Effective education reforms provide savings

Jeff Reed

As Nevadans shop this holiday season, most will seek out the best deals and spend their money wisely to maximize tight budgets.

The State of Nevada could, and should, do the same for its residents, by adding some cost-savings items to its 2011 K-12 shopping list.

Governor-elect Brian Sandoval will have to cope with a $1 billion budget deficit when he takes office. With public education consuming a huge chunk of the state budget, cuts could be on the table. But they need not be too painful. Reapportioning state education dollars to school choice programs would allow the state to provide children with effective education while also producing cost savings for taxpayers.

School choice vouchers — and tax-credit scholarships distributed by nonprofit organizations — allow families to access part of the government funding allotted for their children, and use those dollars to send them to schools of their choice, private or otherwise. Although such proposals do cost money, they cost less than the amount spent on students in traditional public schools.

How do vouchers and tax-credit scholarships produce savings? A new school choice program enacted this year in Oklahoma shows how. Parents of disabled children there can receive vouchers worth either 95 percent of the state and local dollars currently "attached" to their child or private school tuition, whichever is less. The program is guaranteed to be fiscally neutral, with a strong possibility of even saving taxpayers money.

Other school choice programs across the country realize these savings with similar measures: Tax-credit scholarship programs, for example, might provide scholarships worth just a portion of private school tuition or cap the scholarship amount at a smaller percentage of total per-pupil expenditures. Florida's tax-credit scholarship program provided the state a net savings of $36.2 million in fiscal year 2008-09, according to the Florida Legislature's Office of Program Policy Analysis and Government Accountability.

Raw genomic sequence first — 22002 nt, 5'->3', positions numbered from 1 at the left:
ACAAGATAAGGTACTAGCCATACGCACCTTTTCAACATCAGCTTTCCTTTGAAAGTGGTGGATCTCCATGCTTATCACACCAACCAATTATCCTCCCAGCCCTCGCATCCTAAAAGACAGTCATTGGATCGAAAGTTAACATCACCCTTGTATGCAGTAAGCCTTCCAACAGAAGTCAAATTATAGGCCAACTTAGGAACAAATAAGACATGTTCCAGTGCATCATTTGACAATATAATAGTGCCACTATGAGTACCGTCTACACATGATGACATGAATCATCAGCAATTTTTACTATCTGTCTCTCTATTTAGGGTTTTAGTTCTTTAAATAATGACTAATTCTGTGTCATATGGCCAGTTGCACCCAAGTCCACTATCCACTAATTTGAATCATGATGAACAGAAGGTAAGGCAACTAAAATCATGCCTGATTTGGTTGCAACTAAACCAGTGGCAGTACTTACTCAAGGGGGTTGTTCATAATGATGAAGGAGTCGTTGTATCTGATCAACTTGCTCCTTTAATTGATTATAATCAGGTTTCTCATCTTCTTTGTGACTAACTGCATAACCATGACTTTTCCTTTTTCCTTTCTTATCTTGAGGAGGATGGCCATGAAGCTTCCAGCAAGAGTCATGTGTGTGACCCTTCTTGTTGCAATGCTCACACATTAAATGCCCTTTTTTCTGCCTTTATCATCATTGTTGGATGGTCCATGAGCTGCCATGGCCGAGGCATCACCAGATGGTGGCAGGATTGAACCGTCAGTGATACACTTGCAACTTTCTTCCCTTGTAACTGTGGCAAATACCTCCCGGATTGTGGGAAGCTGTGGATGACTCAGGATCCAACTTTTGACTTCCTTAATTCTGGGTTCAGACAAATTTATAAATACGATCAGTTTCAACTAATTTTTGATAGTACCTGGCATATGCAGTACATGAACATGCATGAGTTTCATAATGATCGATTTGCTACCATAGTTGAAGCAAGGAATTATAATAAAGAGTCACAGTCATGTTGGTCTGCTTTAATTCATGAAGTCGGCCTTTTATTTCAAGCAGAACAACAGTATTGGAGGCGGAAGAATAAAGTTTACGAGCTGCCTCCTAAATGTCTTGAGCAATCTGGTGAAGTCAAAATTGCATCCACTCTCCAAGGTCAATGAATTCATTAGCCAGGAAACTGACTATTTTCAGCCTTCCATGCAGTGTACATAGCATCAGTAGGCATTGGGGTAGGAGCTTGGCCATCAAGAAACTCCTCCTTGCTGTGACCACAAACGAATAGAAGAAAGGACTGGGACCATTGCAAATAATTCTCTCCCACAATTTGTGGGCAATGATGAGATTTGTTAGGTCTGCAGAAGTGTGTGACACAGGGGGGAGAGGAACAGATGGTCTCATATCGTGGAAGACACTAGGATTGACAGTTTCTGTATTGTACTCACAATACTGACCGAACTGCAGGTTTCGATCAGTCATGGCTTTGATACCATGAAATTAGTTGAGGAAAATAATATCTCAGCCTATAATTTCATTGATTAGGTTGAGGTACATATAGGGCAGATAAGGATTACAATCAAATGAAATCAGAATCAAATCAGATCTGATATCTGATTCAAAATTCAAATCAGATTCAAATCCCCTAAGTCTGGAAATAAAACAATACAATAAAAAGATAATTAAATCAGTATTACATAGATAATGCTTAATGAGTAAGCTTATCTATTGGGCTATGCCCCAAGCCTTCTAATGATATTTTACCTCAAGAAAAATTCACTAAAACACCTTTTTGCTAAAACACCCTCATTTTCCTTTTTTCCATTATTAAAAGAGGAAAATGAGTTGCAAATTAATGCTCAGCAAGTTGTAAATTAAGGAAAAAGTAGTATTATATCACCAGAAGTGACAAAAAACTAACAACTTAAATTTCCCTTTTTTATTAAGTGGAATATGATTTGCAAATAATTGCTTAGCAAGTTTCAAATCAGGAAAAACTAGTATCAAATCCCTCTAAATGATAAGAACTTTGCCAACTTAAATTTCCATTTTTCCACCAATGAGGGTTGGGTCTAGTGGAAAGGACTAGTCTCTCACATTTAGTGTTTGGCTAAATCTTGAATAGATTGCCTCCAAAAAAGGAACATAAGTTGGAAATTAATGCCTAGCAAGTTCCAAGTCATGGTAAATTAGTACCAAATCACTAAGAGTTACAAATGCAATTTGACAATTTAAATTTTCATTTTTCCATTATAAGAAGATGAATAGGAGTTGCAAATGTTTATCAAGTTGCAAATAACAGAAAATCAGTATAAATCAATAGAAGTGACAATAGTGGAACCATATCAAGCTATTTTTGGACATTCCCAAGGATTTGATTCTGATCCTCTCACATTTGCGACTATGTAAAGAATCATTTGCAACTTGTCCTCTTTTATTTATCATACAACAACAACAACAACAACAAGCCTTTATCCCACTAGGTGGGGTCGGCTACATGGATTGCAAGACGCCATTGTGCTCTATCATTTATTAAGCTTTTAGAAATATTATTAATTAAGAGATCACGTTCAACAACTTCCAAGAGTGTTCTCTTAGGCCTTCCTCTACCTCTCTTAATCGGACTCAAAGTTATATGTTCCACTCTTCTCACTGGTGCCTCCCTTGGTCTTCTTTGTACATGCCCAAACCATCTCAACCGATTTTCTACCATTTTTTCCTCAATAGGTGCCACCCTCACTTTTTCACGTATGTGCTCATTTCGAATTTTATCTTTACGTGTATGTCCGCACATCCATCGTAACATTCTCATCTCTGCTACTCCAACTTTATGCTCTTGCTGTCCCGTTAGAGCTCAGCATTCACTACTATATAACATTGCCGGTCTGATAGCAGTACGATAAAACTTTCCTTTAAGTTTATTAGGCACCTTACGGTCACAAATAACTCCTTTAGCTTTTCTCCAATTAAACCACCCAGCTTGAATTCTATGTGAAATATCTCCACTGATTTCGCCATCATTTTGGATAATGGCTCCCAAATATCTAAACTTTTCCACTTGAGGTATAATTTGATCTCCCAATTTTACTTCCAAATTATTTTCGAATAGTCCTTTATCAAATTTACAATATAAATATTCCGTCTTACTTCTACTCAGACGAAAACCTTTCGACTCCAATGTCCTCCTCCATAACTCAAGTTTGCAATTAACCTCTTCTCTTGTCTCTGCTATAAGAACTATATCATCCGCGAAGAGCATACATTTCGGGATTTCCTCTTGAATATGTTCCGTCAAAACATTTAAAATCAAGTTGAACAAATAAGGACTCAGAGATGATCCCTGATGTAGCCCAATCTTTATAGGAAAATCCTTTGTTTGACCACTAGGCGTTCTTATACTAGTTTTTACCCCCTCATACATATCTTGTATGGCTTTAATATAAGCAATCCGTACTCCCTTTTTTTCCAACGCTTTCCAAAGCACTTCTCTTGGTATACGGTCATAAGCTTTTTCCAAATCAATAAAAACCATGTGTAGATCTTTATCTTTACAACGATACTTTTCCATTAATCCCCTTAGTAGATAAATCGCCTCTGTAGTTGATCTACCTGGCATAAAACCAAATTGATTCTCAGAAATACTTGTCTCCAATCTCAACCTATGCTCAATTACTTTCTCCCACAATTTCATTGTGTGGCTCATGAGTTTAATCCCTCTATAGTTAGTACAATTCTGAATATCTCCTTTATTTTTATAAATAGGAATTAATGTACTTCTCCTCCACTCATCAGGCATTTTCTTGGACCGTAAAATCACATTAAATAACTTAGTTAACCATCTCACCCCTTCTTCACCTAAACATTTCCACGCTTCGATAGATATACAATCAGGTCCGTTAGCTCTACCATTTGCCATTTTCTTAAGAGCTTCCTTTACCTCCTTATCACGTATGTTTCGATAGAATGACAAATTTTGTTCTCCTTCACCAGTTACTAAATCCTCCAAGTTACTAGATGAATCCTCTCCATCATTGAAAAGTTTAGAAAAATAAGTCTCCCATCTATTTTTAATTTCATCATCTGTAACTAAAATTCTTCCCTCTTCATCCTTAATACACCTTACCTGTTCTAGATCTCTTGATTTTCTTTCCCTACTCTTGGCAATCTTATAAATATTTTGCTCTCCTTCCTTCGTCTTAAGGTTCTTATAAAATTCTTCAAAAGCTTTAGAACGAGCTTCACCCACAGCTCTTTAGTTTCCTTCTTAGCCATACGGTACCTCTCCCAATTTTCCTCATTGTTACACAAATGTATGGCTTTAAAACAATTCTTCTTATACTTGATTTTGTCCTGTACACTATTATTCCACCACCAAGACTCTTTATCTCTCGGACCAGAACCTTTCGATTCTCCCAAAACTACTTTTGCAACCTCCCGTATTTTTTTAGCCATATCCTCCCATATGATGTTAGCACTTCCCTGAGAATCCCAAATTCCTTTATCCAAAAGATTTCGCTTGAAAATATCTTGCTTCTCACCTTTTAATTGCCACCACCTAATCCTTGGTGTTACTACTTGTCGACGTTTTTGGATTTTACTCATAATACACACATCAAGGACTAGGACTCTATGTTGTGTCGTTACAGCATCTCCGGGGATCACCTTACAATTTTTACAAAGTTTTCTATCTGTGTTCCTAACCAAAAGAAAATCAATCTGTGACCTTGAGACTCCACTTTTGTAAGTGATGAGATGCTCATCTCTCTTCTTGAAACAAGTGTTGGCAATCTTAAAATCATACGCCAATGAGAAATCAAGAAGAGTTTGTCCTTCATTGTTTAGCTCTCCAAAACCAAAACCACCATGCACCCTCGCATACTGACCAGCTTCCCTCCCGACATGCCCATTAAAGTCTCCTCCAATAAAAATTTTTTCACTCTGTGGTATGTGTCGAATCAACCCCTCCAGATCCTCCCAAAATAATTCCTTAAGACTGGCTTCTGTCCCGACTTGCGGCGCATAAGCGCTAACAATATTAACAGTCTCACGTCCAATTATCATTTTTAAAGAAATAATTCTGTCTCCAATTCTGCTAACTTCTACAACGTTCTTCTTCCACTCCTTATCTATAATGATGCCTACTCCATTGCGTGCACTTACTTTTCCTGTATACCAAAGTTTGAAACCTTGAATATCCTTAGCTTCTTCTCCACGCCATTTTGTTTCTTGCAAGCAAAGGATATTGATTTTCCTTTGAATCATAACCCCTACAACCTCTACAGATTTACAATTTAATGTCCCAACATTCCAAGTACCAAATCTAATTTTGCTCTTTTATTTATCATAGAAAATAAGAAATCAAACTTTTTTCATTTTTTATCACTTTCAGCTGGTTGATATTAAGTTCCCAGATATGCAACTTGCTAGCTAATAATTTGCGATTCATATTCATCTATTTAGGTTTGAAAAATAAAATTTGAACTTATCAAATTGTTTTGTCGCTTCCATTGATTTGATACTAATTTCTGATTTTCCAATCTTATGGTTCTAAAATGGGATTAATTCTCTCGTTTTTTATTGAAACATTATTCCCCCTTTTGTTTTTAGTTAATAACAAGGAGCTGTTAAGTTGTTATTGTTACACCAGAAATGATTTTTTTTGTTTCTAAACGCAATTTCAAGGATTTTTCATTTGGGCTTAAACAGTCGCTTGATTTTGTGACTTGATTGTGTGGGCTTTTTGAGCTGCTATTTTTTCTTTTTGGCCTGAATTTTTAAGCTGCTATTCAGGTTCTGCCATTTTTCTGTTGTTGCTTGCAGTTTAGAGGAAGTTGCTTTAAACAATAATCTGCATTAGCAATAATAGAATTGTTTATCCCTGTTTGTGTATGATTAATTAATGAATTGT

Nationwide, in 2007, Dr. Susan Aud of the Foundation for Educational Choice found that school choice programs in place between 1990 and 2006 produced $444 million in net savings to state and local budgets. That may not seem like a lot of money given today's billion- and trillion-dollar spending programs, but taxpayers need every cent they can get. And they also need every tax dollar received by government to be spent as effectively as possible.

In a 2008 study, Dr. Patrick Wolf of the University of Arkansas found that of "the ten separate analyses of…‘gold standard' experimental studies of voucher programs, nine conclude that some or all of the participants benefited academically from using a voucher to attend a private school." None conclude there is a negative effect.

Currently, there are 26 school choice programs in 16 states and the District of Columbia, serving some 190,000 students. Approximately 700,000 students' educational costs are being reduced by personal tax credits and deductions. None of these private-school choice programs are available to Nevada families. But they should be, because every parent deserves the right to decide how their child is educated. And, as evidenced by his campaign platform, governor-elect Sandoval agrees.

Although Nevada has a Republican in the governor's office and Democrats with majorities in the state legislature, Nevadans should know that school choice is not a partisan issue. To take just one of many examples, Oklahoma's voucher program for students with disabilities was passed by a bipartisan House and a Republican Senate, and signed by a Democrat governor. When kids' needs and interests are put first, such votes become very easy.

As the current economic crisis dries up Nevada's state budget, leaders should be looking for some streams in the desert. School choice not only would quench their thirst for savings, it also would lead families to an oasis of quality educational opportunities.

Jeff W. Reed is a state program director for the Foundation for Educational Choice, the legacy foundation of Milton and Rose Friedman, and a contributing writer for the Nevada Policy Research Institute.